Friday, 19 March 2010

Australia to help improve road network in W. Kalimantan

Personal note: This is a first-class example of the stupidity of foreign governments.
Two weeks ago Hardi and I saw how this road cut through what little forest was left in the area. Human habitation was springing up all along the road.

These people are working on the road and generally poor, so they could often be seen extracting wood from the remaining bits of forest. We can be certain these same people either capture wildlife as bush-meat or to sell live into the wildlife trade. It will not be long before no trees or wildlife will be left and small towns emerge.....thanks to the Australian government.

Let us hope our Australian colleagues will shame their government for contributing to the demise of the environment in Western Kalimantan – you can be sure they are doing this for commercial reasons such as access to the extensive coal mines and other minerals in the region. Why else would the Australian government give its taxpayers money to Indonesia?

We saw mostly palm oil trucks using this road.

By the way, this same road ends close to where what little remaining forest is left. Access to this forest with orangutans etc has now been made much easier thanks to Australia.

The British government and the EU are no better.


Australia to help improve road network in W. Kalimantan

The Jakarta Post , Jakarta Fri, 03/19/2010

Travel time will be cut and road safety improved for people using part of a major West Kalimantan highway being significantly upgraded with Australian support.

The Australian Embassy said in a statement made available to Antara state news agency on Friday that Australian Ambassador to Indonesia Bill Farmer, Indonesian Public Works Minister Djoko Kirmanto and West Kalimantan Governor Cornelis H.M. launched Thursday an improvement project on the Pontianak-Tayan road network.

The 31.5-kilometer stretch is an important link in the Trans Kalimantan Highway and Farmer said the upgrading project would significantly improve travel for motorists.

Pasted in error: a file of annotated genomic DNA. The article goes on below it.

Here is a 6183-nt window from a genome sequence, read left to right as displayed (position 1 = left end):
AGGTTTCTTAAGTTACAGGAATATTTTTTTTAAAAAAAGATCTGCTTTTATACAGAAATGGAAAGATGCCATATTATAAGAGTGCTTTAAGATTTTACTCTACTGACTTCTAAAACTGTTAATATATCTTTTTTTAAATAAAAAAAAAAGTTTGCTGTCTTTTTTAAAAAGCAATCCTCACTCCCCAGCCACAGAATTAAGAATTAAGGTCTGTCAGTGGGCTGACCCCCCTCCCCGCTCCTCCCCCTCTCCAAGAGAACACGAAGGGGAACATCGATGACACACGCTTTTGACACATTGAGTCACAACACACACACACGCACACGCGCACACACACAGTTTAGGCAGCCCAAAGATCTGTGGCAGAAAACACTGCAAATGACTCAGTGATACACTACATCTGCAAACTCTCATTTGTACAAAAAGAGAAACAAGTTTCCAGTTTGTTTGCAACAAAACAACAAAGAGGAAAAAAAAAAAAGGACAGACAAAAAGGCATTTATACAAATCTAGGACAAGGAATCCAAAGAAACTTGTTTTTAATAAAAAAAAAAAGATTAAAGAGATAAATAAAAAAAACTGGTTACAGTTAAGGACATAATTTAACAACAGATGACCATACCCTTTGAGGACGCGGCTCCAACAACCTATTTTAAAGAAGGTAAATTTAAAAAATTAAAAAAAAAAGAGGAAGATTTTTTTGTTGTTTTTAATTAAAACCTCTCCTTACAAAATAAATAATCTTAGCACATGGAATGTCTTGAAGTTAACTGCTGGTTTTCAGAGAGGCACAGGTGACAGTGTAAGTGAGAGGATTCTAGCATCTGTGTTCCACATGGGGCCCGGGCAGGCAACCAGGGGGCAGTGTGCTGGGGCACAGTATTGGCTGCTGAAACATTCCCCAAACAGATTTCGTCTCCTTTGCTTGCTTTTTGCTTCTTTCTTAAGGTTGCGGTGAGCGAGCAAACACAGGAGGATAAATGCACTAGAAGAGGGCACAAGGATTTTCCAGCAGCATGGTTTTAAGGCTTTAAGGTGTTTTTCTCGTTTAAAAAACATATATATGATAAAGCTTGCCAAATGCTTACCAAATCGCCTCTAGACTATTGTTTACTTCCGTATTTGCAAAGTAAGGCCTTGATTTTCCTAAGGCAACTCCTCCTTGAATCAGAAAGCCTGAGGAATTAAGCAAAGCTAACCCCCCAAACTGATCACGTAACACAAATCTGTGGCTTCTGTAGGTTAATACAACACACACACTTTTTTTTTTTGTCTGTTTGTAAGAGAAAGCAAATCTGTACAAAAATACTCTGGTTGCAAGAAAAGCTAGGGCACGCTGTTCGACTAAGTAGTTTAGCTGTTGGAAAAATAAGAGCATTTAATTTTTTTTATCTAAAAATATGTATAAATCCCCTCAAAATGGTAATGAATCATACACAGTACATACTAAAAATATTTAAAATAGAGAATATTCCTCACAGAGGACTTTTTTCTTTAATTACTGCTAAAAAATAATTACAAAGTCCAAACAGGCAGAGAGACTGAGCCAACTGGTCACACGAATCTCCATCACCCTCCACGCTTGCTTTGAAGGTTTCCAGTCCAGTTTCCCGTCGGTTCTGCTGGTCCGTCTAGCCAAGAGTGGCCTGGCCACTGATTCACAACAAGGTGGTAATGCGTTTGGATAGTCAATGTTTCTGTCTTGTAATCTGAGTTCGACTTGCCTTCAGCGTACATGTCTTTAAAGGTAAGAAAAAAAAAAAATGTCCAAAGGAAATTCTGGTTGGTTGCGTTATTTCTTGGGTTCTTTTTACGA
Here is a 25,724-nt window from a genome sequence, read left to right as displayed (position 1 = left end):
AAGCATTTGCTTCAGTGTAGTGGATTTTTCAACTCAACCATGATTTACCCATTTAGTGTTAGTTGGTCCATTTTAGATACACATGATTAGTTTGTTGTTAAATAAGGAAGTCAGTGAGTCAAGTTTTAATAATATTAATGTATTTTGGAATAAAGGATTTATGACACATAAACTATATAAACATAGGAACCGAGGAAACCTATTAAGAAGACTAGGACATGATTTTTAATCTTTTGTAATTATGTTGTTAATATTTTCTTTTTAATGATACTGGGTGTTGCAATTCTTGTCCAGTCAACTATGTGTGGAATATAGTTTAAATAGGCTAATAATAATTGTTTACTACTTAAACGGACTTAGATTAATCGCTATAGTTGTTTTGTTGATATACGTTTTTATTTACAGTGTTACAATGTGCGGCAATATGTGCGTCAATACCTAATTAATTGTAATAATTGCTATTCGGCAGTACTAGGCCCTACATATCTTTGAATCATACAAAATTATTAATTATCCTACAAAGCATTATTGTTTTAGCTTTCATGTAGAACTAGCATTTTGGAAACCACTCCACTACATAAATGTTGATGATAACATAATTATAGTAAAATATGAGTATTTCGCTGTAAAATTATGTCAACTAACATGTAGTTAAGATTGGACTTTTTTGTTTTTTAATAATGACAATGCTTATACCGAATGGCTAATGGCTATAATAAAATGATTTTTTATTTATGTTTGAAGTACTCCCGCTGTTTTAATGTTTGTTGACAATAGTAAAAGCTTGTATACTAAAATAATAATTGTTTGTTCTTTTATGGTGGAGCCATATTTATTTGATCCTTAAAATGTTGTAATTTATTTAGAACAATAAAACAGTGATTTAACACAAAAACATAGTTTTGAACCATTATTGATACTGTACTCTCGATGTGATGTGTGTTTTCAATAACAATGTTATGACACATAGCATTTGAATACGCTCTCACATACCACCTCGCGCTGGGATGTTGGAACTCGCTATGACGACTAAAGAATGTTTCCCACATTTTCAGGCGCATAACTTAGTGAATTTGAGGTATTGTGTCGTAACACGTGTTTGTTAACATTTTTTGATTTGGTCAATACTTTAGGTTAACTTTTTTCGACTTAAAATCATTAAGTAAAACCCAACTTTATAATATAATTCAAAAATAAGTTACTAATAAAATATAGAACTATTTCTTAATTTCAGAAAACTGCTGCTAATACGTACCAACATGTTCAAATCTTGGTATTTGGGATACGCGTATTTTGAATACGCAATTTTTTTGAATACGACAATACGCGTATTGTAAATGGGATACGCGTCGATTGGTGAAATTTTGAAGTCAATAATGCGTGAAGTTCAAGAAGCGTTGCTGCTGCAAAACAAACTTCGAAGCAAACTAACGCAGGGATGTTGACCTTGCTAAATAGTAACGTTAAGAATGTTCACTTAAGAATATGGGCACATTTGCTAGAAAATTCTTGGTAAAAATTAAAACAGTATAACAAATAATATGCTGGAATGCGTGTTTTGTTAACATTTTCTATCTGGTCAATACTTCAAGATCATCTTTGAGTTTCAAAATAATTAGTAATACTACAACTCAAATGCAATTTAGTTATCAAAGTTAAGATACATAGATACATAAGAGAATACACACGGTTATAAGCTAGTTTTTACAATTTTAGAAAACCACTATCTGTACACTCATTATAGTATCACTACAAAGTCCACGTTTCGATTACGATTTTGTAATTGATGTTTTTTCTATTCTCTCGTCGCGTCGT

"Better roads mean better access to markets, education, hospitals and other services," Farmer said.

He further said that by reducing dust affecting local communities to making it faster and cheaper for traders to transport goods, the road improvement project would provide practical benefits for the people of West Kalimantan and their economy.

More than 500 cars, trucks and motorbikes use the highway every day and this number will increase significantly as motorists choose the upgraded roads over longer alternative routes.

Good infrastructure is vital for social and economic development and Australia is committed to supporting Indonesia's efforts to improve major roads.

This project is one of the 20 roads and bridges in nine provinces being upgraded with Australian support. These highways will demonstrate that new approaches to design, contracting and construction will extend the life of roads and deliver better value.

The road improvement projects are funded by a concessional loan of A$300 million from Australia to Indonesia and a A$30 million grant.

Over four years of construction, the overall road program is expected to generate more than 5,000 construction jobs. Australia's support is part of the five-year A$2.5 billion dollar Australia-Indonesia Partnership.